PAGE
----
When I say I get food-obsessed, it’s not an understatement. It’s not like having one night a week dedicated to pizza, either. I’m compulsive. I’m a bloodhound. I get the scent of one type of food and then go crazy. It happens all the time (soup dumplings, fish tacos, biscuits, etc) – I eat a particularly delicious something-or-other and I’m basically lost without it for a good week or two. And living in New York city where if you can think of a cuisine type, you can find it (and pay for it)… well, it’s like an alcoholic living on a boat in the middle of a bourbon ocean.
So yes, I had ramen again. While you’re judging, I might as well fess up to having it two days in a row. Tam emailed me a blog review for Tsushima in midtown. This sushi joint only serves ramen at lunch on Wednesdays and Fridays, and in limited quantities. The review Tam sent me basically said that if you didn’t get there by noon and order on your way to your seat, you could kiss your ramepportunity goodbye. Tsushima, you had me at hello. I’m the idiot who falls for trying every gimmick AND I happen to love ramen AND I happen to be in the midst of a ramen kick. So Tam and I made plans to meet outside Tsushima at 11:50AM on Wednesday. After finalizing our plans, I couldn’t focus… I needed instant ramen satisfaction to quell the growling in my stomach, onset by the expectation of a future ramen meal. You know where my first stop was: Ippudo. As usual, the wait for a party of 3 was about 1.5 years, possibly 2 (one of those being a leap year, so tack on a day). Couldn’t do it – I needed me some ramen. We decided to march on over to 1st Ave and have a little Ramen Setagaya.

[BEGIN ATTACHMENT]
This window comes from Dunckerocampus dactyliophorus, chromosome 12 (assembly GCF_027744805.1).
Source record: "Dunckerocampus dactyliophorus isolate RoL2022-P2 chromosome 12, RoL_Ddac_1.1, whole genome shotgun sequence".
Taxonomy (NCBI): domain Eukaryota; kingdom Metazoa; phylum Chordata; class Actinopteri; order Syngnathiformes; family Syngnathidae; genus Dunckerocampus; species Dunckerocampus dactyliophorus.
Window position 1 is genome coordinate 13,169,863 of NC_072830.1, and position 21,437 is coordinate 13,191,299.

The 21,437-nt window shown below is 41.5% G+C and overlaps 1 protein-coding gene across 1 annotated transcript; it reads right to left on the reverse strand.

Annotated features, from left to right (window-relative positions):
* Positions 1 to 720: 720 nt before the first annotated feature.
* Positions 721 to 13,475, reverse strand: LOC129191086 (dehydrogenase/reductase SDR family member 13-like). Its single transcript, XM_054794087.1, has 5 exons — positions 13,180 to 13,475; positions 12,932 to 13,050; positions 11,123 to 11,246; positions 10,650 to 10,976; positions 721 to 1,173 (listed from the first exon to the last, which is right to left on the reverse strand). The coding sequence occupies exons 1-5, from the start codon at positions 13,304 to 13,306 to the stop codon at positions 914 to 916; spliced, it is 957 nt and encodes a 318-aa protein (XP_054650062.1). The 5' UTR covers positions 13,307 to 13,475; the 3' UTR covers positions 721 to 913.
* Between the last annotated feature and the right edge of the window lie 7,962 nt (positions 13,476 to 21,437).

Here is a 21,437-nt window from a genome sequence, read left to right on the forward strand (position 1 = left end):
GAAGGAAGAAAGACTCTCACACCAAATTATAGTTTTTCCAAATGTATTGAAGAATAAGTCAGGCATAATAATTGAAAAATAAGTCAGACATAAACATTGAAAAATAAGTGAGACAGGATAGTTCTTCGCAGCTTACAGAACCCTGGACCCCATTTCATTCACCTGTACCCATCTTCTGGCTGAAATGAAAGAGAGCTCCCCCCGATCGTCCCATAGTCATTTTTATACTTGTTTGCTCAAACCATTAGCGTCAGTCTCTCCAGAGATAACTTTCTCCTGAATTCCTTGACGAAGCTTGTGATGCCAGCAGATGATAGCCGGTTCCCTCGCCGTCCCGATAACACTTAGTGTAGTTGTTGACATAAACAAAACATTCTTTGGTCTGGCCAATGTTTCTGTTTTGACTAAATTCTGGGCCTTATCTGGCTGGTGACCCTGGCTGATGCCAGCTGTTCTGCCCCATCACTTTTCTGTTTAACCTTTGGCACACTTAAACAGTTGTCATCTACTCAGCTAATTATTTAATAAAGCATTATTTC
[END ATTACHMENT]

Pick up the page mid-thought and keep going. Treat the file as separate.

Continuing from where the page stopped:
A few gyoza later (plus a lost-in-translation ordering fiasco when my friend’s husband wanted ramen with no scallops, then just noodles, then just broth with fat noodles, then just nothing seafood because he’s allergic… which he then told us he actually isn’t), my shio ramen arrived, complete with HALF (not a whole, but HALF) of a custard-yolk egg. Ummm… ok. Half an egg. So not a whole egg, just half of an egg. Just half. 1/2. Not 1. 1/2 in mine, 1/2 in your bowl. Oh, you didn’t order ramen? Just me? Then I’ll just go ahead and toss this other half away. Half. It was delicious, though, but it wasn’t cold-marinated in soy overnight. Probably because you can’t marinate an egg after you cut it in half… Overall, I enjoyed my ramen there and would have it again if (and when) I next try and go to Ippudo just to find out that I need to wait until the Armageddon to get a table. And it did the trick in quelling my ravenous ramen craving for a few hours while I slept.
The next day, I was late. Unfortunately, I was the only Vietnamese running on peninsula-time that day and Tam had to wait a few minutes for me as I sprinted towards 47th & Lexington. Luckily, Tam is awesome and busied herself taking pictures while waiting for me. WHICH, brings me to a really cool realization: I LOVE eating with other bloggers!!! They don’t care if you take a thousand pictures of your meal, ask to take pictures of their meal, and re-adjust your plate like a thousand times to get the right shot. They don’t care, because they’re too busy doing the same thing. AWESOME. Anyhoo, we hurried into Tsushima to fight for a table, prepared to order the ramen on our way to our seats.
Please insert your own soundtrack of crickets chirping here. We were literally only the second (and third) people to arrive. Oh, ok… how old was that blog review that we read? Tam asked to sit at the bar (which I also love to do! I think I’ve found another dining soulmate) and we were escorted past a long row of empty seats to the very beginning of the bar and asked if these two stools were ok. Sure. Ok. I mean if that’s all you have…